Smart home solutions for people with special needs

Screen shot 2014-03-05 at 9.56.24 AMEfforts in the smart home industry are mostly geared towards making things remotely accessible and manageable for homeowners so they can save on utility bills and monitor for adverse activity, but the technology being put into smart homes can also help those with disabilities to live a fairly normal life.

Smart homes for wounded veterans

The Gary Sinise Foundation and the Stephen Siller Tunnel to Towers Foundation, under the initiative Building for America’s Bravest, raised money to build a smart home custom for Ben Tomlinson, a Marine wounded in Afghanistan who is now a paraplegic.  The groundbreaking for this smart home was recently held in Jacksonville, Alabama and supporters have rallied to build a home which features iPad and iPhone-operated lighting and appliances.

“I’ve been involved with kind of designing the floor plan and everything. But they kind of kept the final thing at bay so they could kind of surprise me a little bit. But like I always say, I feel spoiled by these guys,” Tomlinson said.

This isn’t the first time The Gary Sinise Foundation and the Stephen Siller Tunnel to Towers Foundation worked together to help war veterans.  Last year, the two held a benefit concert to raise money to build smart homes for  triple amputee veterans Army Master Sgt. John Masson and Staff Sgt. Thomas Howard McRae.

Gary Sinise is an actor who played amputee Lt. Dan Taylor in Forrest Gump, and used this experience as an inspiration to help defenders, veterans, first responders, their families, and those in need get back on their feet.

Smart solutions for homes

Not all smart solutions need to be connected to the internet or be controlled by your mobile devices.  Sometimes, even a normal remote would suffice as long as it gets the job done.  Closets are normal home fixtures but the problem with them is that the bars where you hang your clothes are usually fixed way up, making it difficult for the wheelchair-bound to reach items.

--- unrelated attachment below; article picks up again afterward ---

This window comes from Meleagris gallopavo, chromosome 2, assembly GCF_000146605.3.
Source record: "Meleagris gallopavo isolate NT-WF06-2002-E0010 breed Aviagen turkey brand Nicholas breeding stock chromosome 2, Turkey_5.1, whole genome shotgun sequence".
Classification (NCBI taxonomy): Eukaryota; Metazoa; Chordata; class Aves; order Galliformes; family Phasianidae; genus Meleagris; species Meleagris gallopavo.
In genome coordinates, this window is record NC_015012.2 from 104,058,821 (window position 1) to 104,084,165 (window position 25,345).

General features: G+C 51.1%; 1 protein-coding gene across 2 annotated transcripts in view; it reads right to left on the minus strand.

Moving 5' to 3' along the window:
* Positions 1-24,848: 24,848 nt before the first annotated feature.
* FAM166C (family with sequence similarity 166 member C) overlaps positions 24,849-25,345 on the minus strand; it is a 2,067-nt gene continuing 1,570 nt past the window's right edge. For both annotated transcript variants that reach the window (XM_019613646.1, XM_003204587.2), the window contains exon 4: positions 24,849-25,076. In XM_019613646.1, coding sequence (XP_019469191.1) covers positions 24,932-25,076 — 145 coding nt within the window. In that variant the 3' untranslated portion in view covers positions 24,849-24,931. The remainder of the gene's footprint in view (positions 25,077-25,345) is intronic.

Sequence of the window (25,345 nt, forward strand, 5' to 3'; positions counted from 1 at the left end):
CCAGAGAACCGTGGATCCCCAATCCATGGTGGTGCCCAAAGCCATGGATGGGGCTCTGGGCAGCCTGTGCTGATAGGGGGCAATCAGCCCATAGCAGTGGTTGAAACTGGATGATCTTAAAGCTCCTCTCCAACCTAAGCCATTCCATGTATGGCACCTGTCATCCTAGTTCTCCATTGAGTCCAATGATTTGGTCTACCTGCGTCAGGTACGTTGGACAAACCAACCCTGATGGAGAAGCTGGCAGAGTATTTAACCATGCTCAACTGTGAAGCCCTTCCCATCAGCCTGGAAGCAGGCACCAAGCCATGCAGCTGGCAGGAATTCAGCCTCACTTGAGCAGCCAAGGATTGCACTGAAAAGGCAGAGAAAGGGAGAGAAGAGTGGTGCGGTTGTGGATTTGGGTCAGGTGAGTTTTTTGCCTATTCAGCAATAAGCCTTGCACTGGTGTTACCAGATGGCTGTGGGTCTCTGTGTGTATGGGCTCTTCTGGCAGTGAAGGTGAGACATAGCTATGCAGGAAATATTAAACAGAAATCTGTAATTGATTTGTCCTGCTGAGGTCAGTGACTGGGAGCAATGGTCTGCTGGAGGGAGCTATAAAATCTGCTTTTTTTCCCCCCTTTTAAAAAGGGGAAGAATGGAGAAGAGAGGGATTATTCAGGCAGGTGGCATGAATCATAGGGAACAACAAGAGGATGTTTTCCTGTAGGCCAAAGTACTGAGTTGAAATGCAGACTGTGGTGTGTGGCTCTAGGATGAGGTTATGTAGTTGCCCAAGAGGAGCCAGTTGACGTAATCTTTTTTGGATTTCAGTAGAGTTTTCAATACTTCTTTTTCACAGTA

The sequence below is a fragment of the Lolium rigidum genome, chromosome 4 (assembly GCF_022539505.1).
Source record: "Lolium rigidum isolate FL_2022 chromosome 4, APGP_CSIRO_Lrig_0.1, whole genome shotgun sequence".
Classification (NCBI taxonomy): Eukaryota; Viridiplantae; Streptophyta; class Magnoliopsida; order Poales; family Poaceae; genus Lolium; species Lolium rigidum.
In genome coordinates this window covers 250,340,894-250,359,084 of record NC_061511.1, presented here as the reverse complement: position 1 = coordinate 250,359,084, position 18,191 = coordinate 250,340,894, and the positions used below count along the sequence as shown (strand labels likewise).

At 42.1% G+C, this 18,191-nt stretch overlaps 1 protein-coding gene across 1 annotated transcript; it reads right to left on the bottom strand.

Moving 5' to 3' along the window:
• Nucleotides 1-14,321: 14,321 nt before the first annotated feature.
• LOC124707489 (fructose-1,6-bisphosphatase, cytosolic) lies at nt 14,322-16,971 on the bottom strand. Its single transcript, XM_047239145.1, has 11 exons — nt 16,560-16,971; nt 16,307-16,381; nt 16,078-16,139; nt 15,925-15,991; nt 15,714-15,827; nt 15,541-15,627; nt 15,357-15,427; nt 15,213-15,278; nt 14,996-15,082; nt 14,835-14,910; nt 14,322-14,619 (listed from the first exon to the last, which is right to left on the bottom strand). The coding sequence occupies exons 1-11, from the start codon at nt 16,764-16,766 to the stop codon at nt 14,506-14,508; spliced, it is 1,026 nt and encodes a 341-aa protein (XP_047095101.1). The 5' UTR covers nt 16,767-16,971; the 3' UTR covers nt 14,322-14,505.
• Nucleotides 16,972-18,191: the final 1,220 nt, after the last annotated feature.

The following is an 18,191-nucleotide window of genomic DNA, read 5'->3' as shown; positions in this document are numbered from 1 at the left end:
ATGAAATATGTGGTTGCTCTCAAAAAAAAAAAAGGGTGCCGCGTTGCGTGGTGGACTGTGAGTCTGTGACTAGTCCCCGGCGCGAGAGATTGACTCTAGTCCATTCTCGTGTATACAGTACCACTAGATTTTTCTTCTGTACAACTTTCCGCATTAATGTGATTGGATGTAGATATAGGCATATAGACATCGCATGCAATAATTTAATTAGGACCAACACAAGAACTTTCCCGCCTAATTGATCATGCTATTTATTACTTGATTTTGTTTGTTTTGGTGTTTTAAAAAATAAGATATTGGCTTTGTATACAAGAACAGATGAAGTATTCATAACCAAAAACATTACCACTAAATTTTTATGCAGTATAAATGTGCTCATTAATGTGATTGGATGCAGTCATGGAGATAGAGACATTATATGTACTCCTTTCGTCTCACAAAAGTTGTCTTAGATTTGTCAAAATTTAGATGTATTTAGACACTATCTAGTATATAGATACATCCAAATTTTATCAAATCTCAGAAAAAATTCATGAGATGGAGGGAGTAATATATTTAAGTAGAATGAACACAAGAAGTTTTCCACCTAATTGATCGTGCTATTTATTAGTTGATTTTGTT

At the recently held Kitchen & Bath Industry Show (KBIS) and International Builders’ Show, brands demonstrated how homes can be adapted to a person’s needs, like Häfele’s new remote controlled wardrobe system.  With a push of a button, the closet bar descends down several feet.  The user can control the height of the bar that is comfortable for them to use so they won’t have to exert too much effort in hanging up clothes or taking clothes down.


Another advancement worth mentioning is Promixis Environment Automation Controller, a technology aimed at people with limited mobility or have physical disabilities.  It allows the users to feel a sense of independence, as the technology gives them the ability to perform everyday tasks on their own.

PEAC is a server-based environment controller which can be installed in the person’s home or even in hospitals, special homes or other facilities.  Users can connect to PEAC using browsers such as Firefox, Chrome or Safari and use their mobile devices to manipulate their environment.  Even if the Internet goes out, users will still be able to connect to PEAC as the server is installed and maintained in the home, building, or facility.

These are just some solutions that address the needs of people with disabilities.  As more companies focus on turning homes into smart ones, we can expect more meaningful innovations for people with special needs.

image: PEAC Automated Solutions